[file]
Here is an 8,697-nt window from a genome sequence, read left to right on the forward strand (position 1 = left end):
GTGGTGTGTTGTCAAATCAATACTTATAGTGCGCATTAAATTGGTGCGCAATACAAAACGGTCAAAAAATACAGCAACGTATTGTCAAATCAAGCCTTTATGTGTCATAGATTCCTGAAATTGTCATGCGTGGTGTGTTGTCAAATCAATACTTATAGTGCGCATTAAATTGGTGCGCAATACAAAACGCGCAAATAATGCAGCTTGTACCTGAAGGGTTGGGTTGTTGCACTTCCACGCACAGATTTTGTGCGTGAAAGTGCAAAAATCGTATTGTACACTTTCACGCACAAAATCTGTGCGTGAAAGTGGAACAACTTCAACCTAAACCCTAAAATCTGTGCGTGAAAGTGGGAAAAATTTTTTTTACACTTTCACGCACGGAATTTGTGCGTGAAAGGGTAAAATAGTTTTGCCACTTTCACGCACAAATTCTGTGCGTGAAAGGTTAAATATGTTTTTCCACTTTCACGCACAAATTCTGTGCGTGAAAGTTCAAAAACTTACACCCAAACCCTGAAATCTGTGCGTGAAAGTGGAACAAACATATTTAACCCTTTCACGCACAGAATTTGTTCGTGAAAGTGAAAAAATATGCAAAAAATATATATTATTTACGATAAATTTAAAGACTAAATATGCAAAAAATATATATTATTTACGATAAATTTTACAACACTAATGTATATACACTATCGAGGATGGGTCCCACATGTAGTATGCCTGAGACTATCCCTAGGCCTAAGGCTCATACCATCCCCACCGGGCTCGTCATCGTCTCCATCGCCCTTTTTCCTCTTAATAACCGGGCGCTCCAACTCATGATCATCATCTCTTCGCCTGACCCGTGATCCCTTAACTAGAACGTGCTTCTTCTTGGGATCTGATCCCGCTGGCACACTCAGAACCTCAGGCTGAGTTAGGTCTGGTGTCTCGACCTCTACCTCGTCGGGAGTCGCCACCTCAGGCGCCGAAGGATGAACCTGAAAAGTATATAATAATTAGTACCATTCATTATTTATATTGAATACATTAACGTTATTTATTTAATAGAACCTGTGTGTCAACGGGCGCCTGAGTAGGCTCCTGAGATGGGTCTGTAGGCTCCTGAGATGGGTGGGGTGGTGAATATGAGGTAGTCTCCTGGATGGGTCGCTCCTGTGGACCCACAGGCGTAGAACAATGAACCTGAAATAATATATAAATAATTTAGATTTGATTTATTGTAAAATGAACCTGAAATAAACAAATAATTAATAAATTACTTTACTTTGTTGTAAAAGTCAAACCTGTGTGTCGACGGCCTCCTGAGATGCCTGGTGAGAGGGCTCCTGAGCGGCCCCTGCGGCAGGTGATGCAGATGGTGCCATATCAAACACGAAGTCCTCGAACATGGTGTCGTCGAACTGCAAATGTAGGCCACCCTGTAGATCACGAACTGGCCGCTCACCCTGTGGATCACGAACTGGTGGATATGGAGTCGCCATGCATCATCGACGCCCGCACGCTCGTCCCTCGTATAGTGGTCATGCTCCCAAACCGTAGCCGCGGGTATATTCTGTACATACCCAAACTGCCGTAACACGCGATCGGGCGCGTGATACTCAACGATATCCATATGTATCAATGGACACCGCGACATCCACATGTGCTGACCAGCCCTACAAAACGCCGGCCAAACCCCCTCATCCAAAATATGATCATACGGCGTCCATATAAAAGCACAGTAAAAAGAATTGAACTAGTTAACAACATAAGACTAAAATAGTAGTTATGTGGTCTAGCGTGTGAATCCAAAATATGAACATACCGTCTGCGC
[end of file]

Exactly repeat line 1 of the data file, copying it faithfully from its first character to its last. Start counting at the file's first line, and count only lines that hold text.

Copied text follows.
Here is an 8,697-nt window from a genome sequence, read left to right on the forward strand (position 1 = left end):